And we did not have long to wait for recognition, with Bagatin Clinic a finalist in the category of Best Quality Initiative. 

No victory in that category, but the sweet taste of success was soon to come, as the winner of the International Cosmetic Surgery Clinic of the Year was announced - Bagatin Clinic! It was an honour to be sitting in the front row and to record the moment above. 

bagatin-imtj (5).jpg

A huge milestone for the Croatian medical tourism industry, and a huge recognition of the efforts of the entire BagaTEAM.  

A quick chat with the charismatic CEO a few minutes after the award. 

Wonderful stuff - congratulations to the entire BagaTEAM, proof that with the right leadership and plan, Croatia can compete with the very best in the global medical tourism industry. I sometimes compare Ognjen Bagatin to Luka Modric, the midfield dynamo who keeps the Croatian medical tourism industry buzzing. Unlike Modric and the heroics of the 2018 World Cup in Russia, young Ognjen left for Zagreb this morning with his World Cup firmly in his hand.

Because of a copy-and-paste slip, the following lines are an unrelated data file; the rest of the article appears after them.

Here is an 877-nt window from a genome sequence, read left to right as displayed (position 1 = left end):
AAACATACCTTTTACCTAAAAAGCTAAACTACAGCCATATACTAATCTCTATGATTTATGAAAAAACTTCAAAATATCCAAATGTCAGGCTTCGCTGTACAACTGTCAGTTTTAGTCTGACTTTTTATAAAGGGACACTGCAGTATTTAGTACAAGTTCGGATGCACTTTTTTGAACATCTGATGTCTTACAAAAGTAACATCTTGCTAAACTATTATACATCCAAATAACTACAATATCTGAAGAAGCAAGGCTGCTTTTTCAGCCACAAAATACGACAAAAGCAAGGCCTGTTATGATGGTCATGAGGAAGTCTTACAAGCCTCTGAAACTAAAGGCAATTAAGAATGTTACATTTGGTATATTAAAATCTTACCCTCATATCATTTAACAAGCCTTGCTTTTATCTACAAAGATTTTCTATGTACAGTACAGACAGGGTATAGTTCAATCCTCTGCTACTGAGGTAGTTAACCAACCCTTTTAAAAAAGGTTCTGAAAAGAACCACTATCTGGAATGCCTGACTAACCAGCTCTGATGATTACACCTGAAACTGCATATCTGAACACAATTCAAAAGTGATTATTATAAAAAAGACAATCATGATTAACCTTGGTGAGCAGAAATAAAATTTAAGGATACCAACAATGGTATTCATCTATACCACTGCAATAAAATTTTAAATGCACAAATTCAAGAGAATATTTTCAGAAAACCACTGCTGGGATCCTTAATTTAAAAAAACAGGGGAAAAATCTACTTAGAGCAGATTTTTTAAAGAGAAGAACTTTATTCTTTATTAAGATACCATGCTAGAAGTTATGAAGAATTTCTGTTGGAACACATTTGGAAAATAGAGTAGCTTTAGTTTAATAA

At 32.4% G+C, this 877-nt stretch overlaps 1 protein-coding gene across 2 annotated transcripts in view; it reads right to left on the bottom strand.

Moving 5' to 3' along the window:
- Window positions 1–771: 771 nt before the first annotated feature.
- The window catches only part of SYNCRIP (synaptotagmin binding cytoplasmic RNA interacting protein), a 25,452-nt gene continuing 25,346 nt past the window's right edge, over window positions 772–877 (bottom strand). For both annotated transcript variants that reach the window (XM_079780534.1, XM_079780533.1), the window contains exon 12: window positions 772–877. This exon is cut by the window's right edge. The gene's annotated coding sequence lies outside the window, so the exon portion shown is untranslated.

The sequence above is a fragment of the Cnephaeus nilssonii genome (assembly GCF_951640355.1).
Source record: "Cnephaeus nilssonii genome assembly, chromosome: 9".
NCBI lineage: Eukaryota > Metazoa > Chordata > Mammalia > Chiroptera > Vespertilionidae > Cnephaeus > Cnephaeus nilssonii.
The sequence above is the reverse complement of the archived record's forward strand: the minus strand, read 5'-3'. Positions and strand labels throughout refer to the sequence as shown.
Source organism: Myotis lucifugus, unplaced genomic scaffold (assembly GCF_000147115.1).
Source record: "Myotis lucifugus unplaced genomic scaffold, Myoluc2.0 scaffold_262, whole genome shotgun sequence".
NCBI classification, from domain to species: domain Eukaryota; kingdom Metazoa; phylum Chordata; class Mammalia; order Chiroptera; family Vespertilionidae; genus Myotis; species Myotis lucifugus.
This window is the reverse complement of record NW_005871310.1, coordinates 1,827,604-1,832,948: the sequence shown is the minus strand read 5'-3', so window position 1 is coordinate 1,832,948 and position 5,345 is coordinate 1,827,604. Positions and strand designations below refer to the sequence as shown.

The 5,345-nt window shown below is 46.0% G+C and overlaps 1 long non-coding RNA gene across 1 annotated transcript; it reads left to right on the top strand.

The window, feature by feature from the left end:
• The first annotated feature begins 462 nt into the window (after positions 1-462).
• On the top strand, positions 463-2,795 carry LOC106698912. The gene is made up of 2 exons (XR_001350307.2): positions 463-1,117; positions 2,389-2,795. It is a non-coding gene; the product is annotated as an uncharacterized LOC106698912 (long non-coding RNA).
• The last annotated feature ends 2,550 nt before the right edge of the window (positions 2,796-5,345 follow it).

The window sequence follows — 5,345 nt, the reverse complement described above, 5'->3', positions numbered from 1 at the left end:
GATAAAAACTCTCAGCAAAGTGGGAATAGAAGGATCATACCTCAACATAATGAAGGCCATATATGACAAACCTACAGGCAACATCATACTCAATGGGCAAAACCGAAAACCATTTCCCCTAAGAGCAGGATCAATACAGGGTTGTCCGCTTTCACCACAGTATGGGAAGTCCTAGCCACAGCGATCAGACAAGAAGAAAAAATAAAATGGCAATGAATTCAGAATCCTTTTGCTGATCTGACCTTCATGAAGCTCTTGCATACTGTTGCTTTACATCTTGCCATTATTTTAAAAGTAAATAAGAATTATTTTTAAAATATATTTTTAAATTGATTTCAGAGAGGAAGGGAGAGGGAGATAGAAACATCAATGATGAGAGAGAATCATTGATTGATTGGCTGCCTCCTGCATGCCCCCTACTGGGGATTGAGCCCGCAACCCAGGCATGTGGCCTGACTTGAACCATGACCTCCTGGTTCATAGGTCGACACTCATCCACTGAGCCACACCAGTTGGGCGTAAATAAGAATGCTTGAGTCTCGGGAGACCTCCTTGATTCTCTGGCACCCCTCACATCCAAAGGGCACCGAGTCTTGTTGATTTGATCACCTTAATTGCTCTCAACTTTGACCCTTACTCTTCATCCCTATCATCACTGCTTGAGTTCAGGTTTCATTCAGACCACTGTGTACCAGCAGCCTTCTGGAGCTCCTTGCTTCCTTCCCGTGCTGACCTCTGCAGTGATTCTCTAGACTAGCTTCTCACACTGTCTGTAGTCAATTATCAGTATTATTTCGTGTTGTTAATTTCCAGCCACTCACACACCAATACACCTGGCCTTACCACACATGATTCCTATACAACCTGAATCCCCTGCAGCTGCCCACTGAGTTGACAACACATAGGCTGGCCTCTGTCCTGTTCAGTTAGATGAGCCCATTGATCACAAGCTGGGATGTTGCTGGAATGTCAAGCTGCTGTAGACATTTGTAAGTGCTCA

bagatin-imtj (1).jpg

The award is timely for Bagatin and Croatia, as it will shift more focus on the Croatian medical tourism industry. That interest will intensify in March next year, as Bagatin Clinic, together with collaborative international presenter, Cleveland Clinic, will host Europe's first-ever European Patient Experience and Innovation Congress in Dubrovnik. You can learn more about EPIC 2020 on the official website.  

For the latest news on the Croatian medical tourism industry, follow the dedicated TCN section



Wednesday, 20 November 2019

Croatian Medical Tourism Potential Featured in New York Times

November 20, 2019 - Croatia may be famous for its sun and Adriatic Sea, but as the New York Times notes, there is a new rising star - medical tourism.

Medical tourism experts have been saying for some time that Croatia has the potential to be one of the top ten countries in the world in the industry within ten years. And it seems that the message is spreading, with the New York Times the latest international publication to talk of a new focus in tourism excellence in the Adriatic country famous for its pristine coast and more than 1,000 islands. 

Officials estimate that some 10% of tourists to Croatia come for healthcare. On average they spend almost four times more in the country than other tourists, at almost 300 euros ($332.01) a day.